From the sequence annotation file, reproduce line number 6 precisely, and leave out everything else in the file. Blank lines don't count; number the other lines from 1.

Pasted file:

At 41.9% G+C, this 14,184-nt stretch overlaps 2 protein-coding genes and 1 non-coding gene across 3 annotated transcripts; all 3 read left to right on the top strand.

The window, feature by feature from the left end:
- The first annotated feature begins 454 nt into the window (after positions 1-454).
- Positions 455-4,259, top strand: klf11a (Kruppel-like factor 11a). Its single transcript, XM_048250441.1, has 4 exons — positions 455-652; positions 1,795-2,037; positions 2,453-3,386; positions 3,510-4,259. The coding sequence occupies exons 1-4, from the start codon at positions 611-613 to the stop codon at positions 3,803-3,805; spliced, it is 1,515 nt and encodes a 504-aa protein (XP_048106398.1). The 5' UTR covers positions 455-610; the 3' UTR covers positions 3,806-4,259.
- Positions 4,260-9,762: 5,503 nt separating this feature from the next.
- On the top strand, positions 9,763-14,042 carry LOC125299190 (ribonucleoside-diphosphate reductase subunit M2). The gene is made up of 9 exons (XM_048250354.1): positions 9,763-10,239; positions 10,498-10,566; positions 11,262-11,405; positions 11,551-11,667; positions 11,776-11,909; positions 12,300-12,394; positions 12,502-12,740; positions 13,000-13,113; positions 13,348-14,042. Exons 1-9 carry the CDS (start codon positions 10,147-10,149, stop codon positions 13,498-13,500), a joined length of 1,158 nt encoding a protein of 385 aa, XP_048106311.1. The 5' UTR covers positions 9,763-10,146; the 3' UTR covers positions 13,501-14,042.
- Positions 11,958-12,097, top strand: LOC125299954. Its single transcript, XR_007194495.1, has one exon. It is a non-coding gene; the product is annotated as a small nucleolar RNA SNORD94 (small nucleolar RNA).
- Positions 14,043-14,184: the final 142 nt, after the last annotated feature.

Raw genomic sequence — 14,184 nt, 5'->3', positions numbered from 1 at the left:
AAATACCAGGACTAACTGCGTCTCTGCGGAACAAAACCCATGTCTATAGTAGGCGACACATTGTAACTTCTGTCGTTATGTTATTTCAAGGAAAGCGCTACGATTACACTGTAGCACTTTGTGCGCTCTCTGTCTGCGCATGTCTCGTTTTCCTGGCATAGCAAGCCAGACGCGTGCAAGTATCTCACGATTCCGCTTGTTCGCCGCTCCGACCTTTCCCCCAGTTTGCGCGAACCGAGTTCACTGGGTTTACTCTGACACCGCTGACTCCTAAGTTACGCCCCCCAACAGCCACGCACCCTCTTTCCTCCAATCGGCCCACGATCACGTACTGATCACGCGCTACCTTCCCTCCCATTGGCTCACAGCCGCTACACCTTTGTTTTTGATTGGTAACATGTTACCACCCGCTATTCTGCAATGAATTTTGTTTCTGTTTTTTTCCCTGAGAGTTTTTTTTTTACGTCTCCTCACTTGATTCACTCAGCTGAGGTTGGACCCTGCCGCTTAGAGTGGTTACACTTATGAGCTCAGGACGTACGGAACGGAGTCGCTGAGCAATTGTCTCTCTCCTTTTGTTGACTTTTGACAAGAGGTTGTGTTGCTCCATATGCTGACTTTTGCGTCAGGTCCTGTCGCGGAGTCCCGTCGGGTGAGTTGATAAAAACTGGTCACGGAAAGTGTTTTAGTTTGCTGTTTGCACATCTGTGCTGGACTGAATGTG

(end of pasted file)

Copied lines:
- On the top strand, positions 9,763-14,042 carry LOC125299190 (ribonucleoside-diphosphate reductase subunit M2). The gene is made up of 9 exons (XM_048250354.1): positions 9,763-10,239; positions 10,498-10,566; positions 11,262-11,405; positions 11,551-11,667; positions 11,776-11,909; positions 12,300-12,394; positions 12,502-12,740; positions 13,000-13,113; positions 13,348-14,042. Exons 1-9 carry the CDS (start codon positions 10,147-10,149, stop codon positions 13,498-13,500), a joined length of 1,158 nt encoding a protein of 385 aa, XP_048106311.1. The 5' UTR covers positions 9,763-10,146; the 3' UTR covers positions 13,501-14,042.